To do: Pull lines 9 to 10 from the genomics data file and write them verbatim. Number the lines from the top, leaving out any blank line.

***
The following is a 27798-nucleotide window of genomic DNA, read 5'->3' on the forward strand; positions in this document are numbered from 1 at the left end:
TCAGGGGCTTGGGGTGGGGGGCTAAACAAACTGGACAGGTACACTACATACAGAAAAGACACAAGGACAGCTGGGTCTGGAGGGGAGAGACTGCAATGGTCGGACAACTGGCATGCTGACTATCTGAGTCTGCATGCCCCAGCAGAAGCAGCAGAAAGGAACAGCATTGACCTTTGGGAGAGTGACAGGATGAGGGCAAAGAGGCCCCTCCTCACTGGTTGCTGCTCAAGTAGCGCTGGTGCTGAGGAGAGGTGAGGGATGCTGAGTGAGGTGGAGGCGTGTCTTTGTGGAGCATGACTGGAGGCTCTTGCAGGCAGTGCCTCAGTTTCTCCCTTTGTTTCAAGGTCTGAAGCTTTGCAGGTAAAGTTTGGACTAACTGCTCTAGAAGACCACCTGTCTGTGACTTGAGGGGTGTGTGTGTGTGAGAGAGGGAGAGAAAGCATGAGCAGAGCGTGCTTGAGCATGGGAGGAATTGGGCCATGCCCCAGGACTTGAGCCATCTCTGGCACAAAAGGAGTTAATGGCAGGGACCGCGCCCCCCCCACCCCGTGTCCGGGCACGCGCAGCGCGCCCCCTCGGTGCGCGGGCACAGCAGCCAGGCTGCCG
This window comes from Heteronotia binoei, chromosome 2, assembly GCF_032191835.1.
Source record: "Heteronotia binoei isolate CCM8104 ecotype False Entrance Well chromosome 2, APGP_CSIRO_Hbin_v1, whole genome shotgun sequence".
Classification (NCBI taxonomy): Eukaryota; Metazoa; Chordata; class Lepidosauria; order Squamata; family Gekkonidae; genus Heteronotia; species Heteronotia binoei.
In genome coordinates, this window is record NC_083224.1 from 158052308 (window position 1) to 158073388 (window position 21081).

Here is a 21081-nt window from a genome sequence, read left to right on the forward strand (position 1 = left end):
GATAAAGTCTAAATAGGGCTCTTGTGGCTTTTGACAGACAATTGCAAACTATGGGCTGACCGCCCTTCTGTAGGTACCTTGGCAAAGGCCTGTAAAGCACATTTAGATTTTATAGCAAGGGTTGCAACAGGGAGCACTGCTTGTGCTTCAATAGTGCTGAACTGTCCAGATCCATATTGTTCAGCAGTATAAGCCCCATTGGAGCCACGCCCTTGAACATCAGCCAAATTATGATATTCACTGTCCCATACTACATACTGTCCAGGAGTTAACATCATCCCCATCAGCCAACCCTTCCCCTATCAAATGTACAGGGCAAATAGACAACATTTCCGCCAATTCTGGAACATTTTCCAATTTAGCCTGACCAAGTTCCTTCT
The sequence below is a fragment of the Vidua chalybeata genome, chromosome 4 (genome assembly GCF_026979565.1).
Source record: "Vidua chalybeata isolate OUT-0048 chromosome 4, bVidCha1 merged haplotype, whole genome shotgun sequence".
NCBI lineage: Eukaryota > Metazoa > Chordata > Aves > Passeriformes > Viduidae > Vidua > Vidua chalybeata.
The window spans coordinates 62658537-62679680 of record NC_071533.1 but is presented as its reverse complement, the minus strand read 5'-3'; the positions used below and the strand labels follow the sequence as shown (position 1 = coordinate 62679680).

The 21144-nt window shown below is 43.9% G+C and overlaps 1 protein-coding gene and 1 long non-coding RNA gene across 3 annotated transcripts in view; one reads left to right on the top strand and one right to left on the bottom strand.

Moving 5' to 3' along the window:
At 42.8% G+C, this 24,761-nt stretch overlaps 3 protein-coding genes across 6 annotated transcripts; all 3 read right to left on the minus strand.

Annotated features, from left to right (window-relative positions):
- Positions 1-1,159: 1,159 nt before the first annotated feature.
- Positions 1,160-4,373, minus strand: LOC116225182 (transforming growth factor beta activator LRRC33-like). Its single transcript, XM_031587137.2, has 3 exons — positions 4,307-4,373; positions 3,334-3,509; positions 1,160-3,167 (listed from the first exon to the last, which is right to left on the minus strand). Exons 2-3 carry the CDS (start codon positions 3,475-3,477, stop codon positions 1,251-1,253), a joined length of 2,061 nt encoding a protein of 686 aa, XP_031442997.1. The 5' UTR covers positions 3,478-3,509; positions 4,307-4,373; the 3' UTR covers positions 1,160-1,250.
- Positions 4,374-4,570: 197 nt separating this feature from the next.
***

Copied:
The sequence below is a fragment of the Vidua chalybeata genome, chromosome 4 (genome assembly GCF_026979565.1).
Source record: "Vidua chalybeata isolate OUT-0048 chromosome 4, bVidCha1 merged haplotype, whole genome shotgun sequence".